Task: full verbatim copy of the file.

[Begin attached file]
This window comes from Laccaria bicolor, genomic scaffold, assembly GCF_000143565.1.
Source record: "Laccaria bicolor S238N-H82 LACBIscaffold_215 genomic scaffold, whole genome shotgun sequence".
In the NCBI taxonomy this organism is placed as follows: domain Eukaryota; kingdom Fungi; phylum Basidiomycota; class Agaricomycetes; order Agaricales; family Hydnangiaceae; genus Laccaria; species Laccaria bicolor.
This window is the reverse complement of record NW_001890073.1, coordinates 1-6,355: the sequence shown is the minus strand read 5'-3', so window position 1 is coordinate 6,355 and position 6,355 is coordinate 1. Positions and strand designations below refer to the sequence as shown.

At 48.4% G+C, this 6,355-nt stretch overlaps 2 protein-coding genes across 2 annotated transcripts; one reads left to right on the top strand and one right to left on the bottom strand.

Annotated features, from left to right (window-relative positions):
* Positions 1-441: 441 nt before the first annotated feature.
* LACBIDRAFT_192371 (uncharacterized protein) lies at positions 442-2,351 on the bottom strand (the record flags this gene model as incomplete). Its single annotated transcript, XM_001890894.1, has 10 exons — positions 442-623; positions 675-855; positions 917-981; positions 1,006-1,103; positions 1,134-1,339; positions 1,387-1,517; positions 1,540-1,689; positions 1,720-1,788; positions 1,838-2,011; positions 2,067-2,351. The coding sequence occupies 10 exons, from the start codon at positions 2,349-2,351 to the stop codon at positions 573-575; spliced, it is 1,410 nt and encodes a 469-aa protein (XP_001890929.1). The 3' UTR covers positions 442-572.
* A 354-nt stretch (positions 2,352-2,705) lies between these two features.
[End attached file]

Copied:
This window comes from Laccaria bicolor, genomic scaffold, assembly GCF_000143565.1.
Source record: "Laccaria bicolor S238N-H82 LACBIscaffold_215 genomic scaffold, whole genome shotgun sequence".
In the NCBI taxonomy this organism is placed as follows: domain Eukaryota; kingdom Fungi; phylum Basidiomycota; class Agaricomycetes; order Agaricales; family Hydnangiaceae; genus Laccaria; species Laccaria bicolor.
This window is the reverse complement of record NW_001890073.1, coordinates 1-6,355: the sequence shown is the minus strand read 5'-3', so window position 1 is coordinate 6,355 and position 6,355 is coordinate 1. Positions and strand designations below refer to the sequence as shown.

At 48.4% G+C, this 6,355-nt stretch overlaps 2 protein-coding genes across 2 annotated transcripts; one reads left to right on the top strand and one right to left on the bottom strand.

Annotated features, from left to right (window-relative positions):
* Positions 1-441: 441 nt before the first annotated feature.
* LACBIDRAFT_192371 (uncharacterized protein) lies at positions 442-2,351 on the bottom strand (the record flags this gene model as incomplete). Its single annotated transcript, XM_001890894.1, has 10 exons — positions 442-623; positions 675-855; positions 917-981; positions 1,006-1,103; positions 1,134-1,339; positions 1,387-1,517; positions 1,540-1,689; positions 1,720-1,788; positions 1,838-2,011; positions 2,067-2,351. The coding sequence occupies 10 exons, from the start codon at positions 2,349-2,351 to the stop codon at positions 573-575; spliced, it is 1,410 nt and encodes a 469-aa protein (XP_001890929.1). The 3' UTR covers positions 442-572.
* A 354-nt stretch (positions 2,352-2,705) lies between these two features.